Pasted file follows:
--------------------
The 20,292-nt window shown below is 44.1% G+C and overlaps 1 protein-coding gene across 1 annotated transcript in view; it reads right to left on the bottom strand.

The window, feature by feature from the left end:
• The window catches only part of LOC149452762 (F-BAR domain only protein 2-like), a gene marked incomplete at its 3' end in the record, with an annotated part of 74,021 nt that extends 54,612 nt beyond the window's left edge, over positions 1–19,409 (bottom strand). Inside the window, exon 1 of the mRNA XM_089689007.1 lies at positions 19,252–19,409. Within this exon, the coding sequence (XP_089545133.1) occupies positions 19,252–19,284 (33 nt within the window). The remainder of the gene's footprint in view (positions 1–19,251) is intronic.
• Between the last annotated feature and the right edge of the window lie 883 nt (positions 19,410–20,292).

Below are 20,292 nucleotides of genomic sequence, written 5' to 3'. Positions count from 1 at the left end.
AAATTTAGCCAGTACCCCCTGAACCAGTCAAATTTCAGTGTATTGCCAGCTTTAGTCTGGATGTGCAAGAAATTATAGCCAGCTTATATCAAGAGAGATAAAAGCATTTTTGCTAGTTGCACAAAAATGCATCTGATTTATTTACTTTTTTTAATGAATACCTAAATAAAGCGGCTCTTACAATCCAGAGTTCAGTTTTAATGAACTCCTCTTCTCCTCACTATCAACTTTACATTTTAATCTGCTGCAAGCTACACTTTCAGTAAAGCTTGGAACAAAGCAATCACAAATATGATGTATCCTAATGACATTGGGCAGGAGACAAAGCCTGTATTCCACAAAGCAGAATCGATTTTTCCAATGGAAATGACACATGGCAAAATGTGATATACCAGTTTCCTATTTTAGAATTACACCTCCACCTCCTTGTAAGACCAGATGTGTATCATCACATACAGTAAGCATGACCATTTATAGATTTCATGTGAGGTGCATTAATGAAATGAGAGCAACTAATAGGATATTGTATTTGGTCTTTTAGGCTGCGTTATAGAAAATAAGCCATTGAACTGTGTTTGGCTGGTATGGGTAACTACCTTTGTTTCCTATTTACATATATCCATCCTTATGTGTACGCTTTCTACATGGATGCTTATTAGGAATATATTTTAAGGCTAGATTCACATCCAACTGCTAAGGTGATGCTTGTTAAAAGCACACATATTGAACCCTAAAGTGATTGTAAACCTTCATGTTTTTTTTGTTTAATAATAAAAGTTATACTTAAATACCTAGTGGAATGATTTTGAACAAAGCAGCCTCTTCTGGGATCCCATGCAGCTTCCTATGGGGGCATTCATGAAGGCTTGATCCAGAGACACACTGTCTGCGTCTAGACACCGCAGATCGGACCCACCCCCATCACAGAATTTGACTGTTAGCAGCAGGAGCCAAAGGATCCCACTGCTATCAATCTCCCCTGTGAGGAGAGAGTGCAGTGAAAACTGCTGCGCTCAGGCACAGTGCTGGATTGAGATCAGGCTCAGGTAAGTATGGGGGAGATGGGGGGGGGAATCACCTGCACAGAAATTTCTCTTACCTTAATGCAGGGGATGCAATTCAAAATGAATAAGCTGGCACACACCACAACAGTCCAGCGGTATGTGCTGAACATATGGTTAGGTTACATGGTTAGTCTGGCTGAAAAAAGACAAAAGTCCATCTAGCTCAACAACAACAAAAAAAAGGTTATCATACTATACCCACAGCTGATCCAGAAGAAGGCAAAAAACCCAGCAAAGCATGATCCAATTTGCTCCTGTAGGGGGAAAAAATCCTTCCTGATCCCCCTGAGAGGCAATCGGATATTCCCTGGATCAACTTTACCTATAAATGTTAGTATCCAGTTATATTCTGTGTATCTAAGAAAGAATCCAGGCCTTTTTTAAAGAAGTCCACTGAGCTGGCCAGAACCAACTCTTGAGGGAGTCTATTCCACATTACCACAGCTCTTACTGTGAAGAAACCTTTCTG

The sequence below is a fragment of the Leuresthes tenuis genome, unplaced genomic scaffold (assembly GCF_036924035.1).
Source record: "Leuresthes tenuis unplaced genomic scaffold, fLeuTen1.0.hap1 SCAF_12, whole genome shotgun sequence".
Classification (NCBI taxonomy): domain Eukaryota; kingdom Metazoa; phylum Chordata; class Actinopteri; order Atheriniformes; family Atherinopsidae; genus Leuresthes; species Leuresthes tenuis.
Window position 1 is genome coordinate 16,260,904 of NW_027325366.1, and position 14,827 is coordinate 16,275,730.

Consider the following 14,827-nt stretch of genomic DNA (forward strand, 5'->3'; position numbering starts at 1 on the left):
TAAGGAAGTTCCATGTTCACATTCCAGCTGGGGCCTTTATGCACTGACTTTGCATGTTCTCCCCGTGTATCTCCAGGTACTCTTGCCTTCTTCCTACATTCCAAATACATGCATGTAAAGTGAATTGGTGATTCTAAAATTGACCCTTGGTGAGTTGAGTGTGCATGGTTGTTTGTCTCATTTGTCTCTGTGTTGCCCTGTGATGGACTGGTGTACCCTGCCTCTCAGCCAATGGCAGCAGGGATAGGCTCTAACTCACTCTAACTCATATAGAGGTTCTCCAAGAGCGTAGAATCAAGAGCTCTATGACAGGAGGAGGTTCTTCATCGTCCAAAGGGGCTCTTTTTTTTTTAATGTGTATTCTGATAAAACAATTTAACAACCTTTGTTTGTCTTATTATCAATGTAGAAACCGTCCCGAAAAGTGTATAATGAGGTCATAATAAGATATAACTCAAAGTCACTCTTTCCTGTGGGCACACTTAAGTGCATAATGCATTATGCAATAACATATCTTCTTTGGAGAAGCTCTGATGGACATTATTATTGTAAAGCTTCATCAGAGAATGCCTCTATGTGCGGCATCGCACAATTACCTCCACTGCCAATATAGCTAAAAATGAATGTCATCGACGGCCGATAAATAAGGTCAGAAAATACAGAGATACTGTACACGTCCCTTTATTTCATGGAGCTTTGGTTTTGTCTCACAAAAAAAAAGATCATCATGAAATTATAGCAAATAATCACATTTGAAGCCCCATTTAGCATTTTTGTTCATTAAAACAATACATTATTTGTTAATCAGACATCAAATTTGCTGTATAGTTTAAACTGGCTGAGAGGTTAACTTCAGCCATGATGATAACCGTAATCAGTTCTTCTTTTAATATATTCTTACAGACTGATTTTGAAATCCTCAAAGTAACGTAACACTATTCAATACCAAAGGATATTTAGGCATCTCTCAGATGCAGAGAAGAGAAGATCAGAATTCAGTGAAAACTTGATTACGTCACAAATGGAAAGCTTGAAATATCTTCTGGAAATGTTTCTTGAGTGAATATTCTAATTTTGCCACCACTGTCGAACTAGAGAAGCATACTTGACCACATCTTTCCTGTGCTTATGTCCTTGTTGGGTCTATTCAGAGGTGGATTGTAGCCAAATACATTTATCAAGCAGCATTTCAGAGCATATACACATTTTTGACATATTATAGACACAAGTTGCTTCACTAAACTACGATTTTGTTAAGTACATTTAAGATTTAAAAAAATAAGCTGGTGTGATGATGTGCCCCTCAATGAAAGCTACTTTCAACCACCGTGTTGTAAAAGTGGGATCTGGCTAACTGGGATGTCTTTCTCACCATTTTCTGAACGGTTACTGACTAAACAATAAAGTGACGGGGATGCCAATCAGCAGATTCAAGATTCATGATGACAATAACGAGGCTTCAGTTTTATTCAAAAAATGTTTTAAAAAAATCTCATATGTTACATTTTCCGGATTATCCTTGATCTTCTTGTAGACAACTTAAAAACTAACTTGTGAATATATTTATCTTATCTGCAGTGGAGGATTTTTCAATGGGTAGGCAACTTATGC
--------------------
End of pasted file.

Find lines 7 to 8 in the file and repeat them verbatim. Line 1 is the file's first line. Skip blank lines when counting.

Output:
The sequence below is a fragment of the Leuresthes tenuis genome, unplaced genomic scaffold (assembly GCF_036924035.1).
Source record: "Leuresthes tenuis unplaced genomic scaffold, fLeuTen1.0.hap1 SCAF_12, whole genome shotgun sequence".